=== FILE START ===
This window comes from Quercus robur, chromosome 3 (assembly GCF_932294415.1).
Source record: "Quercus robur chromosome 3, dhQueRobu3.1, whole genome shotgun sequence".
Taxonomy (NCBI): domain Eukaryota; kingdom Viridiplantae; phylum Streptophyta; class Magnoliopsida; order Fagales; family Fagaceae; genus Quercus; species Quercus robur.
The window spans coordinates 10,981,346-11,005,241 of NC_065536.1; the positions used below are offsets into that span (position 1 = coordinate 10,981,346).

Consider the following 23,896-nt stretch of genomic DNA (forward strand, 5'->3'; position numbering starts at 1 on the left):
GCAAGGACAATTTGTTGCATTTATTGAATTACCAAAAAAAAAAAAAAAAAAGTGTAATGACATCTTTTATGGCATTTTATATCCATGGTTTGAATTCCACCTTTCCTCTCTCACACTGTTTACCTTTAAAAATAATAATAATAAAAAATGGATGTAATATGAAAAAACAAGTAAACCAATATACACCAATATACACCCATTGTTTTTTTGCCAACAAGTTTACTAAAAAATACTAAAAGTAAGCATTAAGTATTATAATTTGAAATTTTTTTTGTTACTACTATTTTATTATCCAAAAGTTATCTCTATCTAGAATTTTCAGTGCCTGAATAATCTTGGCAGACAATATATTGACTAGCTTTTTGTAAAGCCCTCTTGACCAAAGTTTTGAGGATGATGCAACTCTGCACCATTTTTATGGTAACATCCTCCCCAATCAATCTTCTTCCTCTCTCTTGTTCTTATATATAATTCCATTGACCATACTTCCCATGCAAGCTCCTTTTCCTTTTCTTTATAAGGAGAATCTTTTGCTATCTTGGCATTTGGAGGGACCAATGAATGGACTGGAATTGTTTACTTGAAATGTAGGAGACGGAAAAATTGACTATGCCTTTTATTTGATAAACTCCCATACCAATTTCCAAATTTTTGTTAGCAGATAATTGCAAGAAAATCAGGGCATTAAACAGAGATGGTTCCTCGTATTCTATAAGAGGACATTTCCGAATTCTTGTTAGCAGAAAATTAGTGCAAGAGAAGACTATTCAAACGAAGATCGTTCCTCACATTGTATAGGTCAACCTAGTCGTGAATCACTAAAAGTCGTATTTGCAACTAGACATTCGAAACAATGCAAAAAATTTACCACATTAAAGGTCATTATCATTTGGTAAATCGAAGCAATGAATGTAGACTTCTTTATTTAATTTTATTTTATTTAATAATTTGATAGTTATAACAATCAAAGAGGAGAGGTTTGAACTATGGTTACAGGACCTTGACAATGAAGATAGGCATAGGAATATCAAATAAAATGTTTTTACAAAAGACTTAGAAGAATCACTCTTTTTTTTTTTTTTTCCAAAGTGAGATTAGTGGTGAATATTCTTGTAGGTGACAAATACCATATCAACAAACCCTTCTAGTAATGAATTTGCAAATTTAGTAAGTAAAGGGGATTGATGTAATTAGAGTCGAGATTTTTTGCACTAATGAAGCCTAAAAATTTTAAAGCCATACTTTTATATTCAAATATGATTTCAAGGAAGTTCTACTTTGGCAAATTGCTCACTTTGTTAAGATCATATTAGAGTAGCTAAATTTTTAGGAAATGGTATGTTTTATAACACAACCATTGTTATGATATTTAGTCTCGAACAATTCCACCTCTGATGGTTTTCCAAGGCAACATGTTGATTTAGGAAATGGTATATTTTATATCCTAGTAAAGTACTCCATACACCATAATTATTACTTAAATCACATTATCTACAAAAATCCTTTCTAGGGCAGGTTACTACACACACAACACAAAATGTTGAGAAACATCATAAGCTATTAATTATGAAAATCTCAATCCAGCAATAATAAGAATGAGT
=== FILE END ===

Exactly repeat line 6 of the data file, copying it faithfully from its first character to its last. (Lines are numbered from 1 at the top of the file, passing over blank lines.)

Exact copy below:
GCAAGGACAATTTGTTGCATTTATTGAATTACCAAAAAAAAAAAAAAAAAAGTGTAATGACATCTTTTATGGCATTTTATATCCATGGTTTGAATTCCACCTTTCCTCTCTCACACTGTTTACCTTTAAAAATAATAATAATAAAAAATGGATGTAATATGAAAAAACAAGTAAACCAATATACACCAATATACACCCATTGTTTTTTTGCCAACAAGTTTACTAAAAAATACTAAAAGTAAGCATTAAGTATTATAATTTGAAATTTTTTTTGTTACTACTATTTTATTATCCAAAAGTTATCTCTATCTAGAATTTTCAGTGCCTGAATAATCTTGGCAGACAATATATTGACTAGCTTTTTGTAAAGCCCTCTTGACCAAAGTTTTGAGGATGATGCAACTCTGCACCATTTTTATGGTAACATCCTCCCCAATCAATCTTCTTCCTCTCTCTTGTTCTTATATATAATTCCATTGACCATACTTCCCATGCAAGCTCCTTTTCCTTTTCTTTATAAGGAGAATCTTTTGCTATCTTGGCATTTGGAGGGACCAATGAATGGACTGGAATTGTTTACTTGAAATGTAGGAGACGGAAAAATTGACTATGCCTTTTATTTGATAAACTCCCATACCAATTTCCAAATTTTTGTTAGCAGATAATTGCAAGAAAATCAGGGCATTAAACAGAGATGGTTCCTCGTATTCTATAAGAGGACATTTCCGAATTCTTGTTAGCAGAAAATTAGTGCAAGAGAAGACTATTCAAACGAAGATCGTTCCTCACATTGTATAGGTCAACCTAGTCGTGAATCACTAAAAGTCGTATTTGCAACTAGACATTCGAAACAATGCAAAAAATTTACCACATTAAAGGTCATTATCATTTGGTAAATCGAAGCAATGAATGTAGACTTCTTTATTTAATTTTATTTTATTTAATAATTTGATAGTTATAACAATCAAAGAGGAGAGGTTTGAACTATGGTTACAGGACCTTGACAATGAAGATAGGCATAGGAATATCAAATAAAATGTTTTTACAAAAGACTTAGAAGAATCACTCTTTTTTTTTTTTTTTCCAAAGTGAGATTAGTGGTGAATATTCTTGTAGGTGACAAATACCATATCAACAAACCCTTCTAGTAATGAATTTGCAAATTTAGTAAGTAAAGGGGATTGATGTAATTAGAGTCGAGATTTTTTGCACTAATGAAGCCTAAAAATTTTAAAGCCATACTTTTATATTCAAATATGATTTCAAGGAAGTTCTACTTTGGCAAATTGCTCACTTTGTTAAGATCATATTAGAGTAGCTAAATTTTTAGGAAATGGTATGTTTTATAACACAACCATTGTTATGATATTTAGTCTCGAACAATTCCACCTCTGATGGTTTTCCAAGGCAACATGTTGATTTAGGAAATGGTATATTTTATATCCTAGTAAAGTACTCCATACACCATAATTATTACTTAAATCACATTATCTACAAAAATCCTTTCTAGGGCAGGTTACTACACACACAACACAAAATGTTGAGAAACATCATAAGCTATTAATTATGAAAATCTCAATCCAGCAATAATAAGAATGAGT